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Other Three Members of The Smiths Announce They Aren’t Fascists, Could Still Really Use the Royalties

MANCHESTER, U.K.— The three non-Morrissey members of legendary rock band The Smiths pleaded their case that boycotting the band’s music harms them significantly more than it does their cantankerous frontman, ethically conflicted fans reported.

“Believe me—no one understands how much of a piece of shit Moz is more than us,” began former Smiths drummer Mike Joyce, who attributes his decreasing royalty payments to anti-Morrissey sentiment. “But he still sells out arenas left and right. Me, Andy, and even Johnny? Sure, we get some nice gigs here and there. But those checks could help us send our kids to school. Moz hates immigrants, the EU, and people different from him, but I don’t! Fuckin’ love ‘em! Please stop punishing me for that!”

Fans of bands with problematic members grapple with the complex morality of still listening to their music.

“I’m cursed. All my favorite bands get canceled. And now there’s this creeping realization that listening to The Smiths might be mad problematic,” mused Karintha Farrows, who was previously a fan of Lostprophets, Brand New, As I Lay Dying, and R. Kelly. “Morrissey is only 25% of the band, and Spotify is already chopping pennies as it is, so I’m not sure it makes a huge difference. Then again, he is the most prominent member by far. But I listen mostly for Johnny Marr’s guitar! Why should bandmates suffer because their former singer guzzled the teat of Nigel Farage’s bullshit? I need someone with a philosophy degree to settle this for me.”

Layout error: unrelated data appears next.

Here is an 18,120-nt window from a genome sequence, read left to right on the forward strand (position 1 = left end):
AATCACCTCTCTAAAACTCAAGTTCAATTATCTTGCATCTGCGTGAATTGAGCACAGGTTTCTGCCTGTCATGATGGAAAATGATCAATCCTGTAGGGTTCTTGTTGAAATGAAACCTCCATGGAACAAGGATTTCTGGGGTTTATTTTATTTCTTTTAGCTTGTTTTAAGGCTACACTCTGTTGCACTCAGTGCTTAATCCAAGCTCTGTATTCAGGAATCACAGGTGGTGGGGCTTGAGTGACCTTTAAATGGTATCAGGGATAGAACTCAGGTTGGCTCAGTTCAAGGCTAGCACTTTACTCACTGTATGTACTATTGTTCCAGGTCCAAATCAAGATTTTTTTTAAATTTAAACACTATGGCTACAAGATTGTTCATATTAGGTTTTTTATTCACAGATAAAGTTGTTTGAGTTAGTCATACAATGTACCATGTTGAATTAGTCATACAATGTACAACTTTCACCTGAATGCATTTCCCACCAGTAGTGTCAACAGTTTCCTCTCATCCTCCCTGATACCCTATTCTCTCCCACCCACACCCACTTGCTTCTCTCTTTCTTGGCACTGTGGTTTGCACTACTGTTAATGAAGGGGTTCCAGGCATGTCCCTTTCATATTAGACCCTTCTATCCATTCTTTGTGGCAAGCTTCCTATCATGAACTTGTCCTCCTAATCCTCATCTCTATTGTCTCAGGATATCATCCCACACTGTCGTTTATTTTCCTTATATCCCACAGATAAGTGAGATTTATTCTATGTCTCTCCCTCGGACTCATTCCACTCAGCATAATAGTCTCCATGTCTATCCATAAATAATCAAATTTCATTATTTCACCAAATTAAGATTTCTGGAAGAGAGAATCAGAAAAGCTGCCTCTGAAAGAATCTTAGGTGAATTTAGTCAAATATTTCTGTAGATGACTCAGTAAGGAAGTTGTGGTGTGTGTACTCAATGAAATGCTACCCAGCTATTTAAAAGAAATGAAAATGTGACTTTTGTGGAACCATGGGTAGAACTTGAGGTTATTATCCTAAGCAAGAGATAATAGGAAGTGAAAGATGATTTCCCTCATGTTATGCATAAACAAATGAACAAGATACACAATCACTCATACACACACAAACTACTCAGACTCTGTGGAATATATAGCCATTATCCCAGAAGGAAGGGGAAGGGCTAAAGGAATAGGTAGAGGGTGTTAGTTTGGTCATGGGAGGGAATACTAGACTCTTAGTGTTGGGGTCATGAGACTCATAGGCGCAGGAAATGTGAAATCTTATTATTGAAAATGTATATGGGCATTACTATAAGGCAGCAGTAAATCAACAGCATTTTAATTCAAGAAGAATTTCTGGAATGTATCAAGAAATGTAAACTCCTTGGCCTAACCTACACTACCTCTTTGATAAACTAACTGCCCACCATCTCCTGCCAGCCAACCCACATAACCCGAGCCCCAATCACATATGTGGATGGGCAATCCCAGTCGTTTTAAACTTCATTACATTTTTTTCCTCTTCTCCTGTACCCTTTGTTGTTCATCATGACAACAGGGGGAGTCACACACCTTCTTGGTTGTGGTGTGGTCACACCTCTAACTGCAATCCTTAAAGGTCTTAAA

Financial experts weighed in on the effects that boycotting streaming music can do to various musicians.

“It’s one thing to fully condemn a solo artist like Azealia Banks for sacrificing animals; she’s gonna have to start peddling makeup or a subscription box to get by,” explained advisor Mark Kensington, who specializes in musicians’ wealth or lack thereof. “But with bands, you’re hurting the less successful members the most. We call this the Ringo Phenomenon. We may never have answers.”

In an effort to recoup royalty losses, Smiths guitarist Johnny Marr has reduced his merch table offerings to only sell his $2,200 signature Fender Jaguar guitar.